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A New Generation Draws the Line: Kosovo, East Timor, and the "Responsibility to Protect" Today, Updated and Expanded Edition [Paperback]

Noam Chomsky
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Nov. 1 2011
How do we understand the role and ethics of humanitarian intervention in today's world? This expanded and updated edition is timely as the West weighs intervention in Libyan civil war. Discussions of Libyan intervention involved the international principle of "the right to protect" (R2P). Chomsky dissects the meaning and uses of this international instrument in a new chapter. Other chapters from the book help readers understand the West's uses and abuses of "humanitarian intervention," which is not always what it seems, including detailed studies of East Timor and Kosovo.

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About the Author

Noam Chomsky, Professor of Linguistics at the Massachusetts Institute of Technology, is the author recently of Hopes and Prospects (2010) and Power and Terror (Paradigm 2011). His articles and books revolutionized the contemporary study of linguistics and his political writings are widely read and translated throughout the world. In 2003 a profile of Chomsky in the New Yorker described his influence as one of the most cited scholars in history.

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1.0 out of 5 stars A Different Lesson To Be Learned April 28 2013
Format:Paperback
On the subject of NATO's intervention, Chomsky outlines three basic reasons of Eastern European stability, stopping ethnic cleansing and NATO credibility. The last reason is put forth by Chomsky as the major reason for the Kosovo action; he does not accept the facts that the Balkan wars were a symptom of social-political unrest during a time of change with the collapse of Communism and that the NATO activity ultimately stopped the ethnic cleansing, despite the rise in atrocities after the campaign had began.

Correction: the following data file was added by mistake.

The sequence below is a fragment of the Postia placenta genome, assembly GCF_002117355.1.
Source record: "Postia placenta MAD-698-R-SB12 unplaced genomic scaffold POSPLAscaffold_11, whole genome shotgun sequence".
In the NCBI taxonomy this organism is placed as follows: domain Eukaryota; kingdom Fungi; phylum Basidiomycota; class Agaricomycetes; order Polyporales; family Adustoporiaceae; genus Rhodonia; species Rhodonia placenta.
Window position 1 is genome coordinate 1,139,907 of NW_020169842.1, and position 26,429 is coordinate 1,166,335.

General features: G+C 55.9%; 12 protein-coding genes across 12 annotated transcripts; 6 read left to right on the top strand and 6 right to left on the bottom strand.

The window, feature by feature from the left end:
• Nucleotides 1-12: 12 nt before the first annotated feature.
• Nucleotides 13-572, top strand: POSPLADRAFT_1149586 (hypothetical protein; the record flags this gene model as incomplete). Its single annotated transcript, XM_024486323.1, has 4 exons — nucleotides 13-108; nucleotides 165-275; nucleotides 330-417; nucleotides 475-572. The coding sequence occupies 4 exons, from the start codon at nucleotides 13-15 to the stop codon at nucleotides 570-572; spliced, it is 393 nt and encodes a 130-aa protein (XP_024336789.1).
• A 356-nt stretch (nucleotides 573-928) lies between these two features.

His final chapter of “Kosovo In Retrospect” outlines Chomsky's misunderstanding of this episode in the Balkan Wars. This section begins with a short synopsis of a Dec. 1999 Wall Street Journal article by Robert Block and the late Daniel Pearl entitled “War In Kosovo Was Cruel, Bitter, Savage; Genocide It Wasn't”.I went back to the original work and noted that the two reporters focus upon one expert who labeled the actions of Serbians on Albanian Kosovars as “Ethnic Cleansing Light”. According to the 1948 U.N. legislation, the acts of homicide, forcible transfer, torture, and imposing inhumane conditions on a specific group of people include ethnicity (and this also contains religiosity and nationality), so the reporters did not account for this definition. Block and Pearl presented unconfirmed and exaggerated accounts of atrocities as the normal atmosphere and result of the NATO campaign, and not the subsequent suffering and discovery of corpses killed by Milosevic's forces. Chomsky attempts to reinforce this media perspective by citing a content analysis of the word “genocide” which was discontinued after 1,000 documents.
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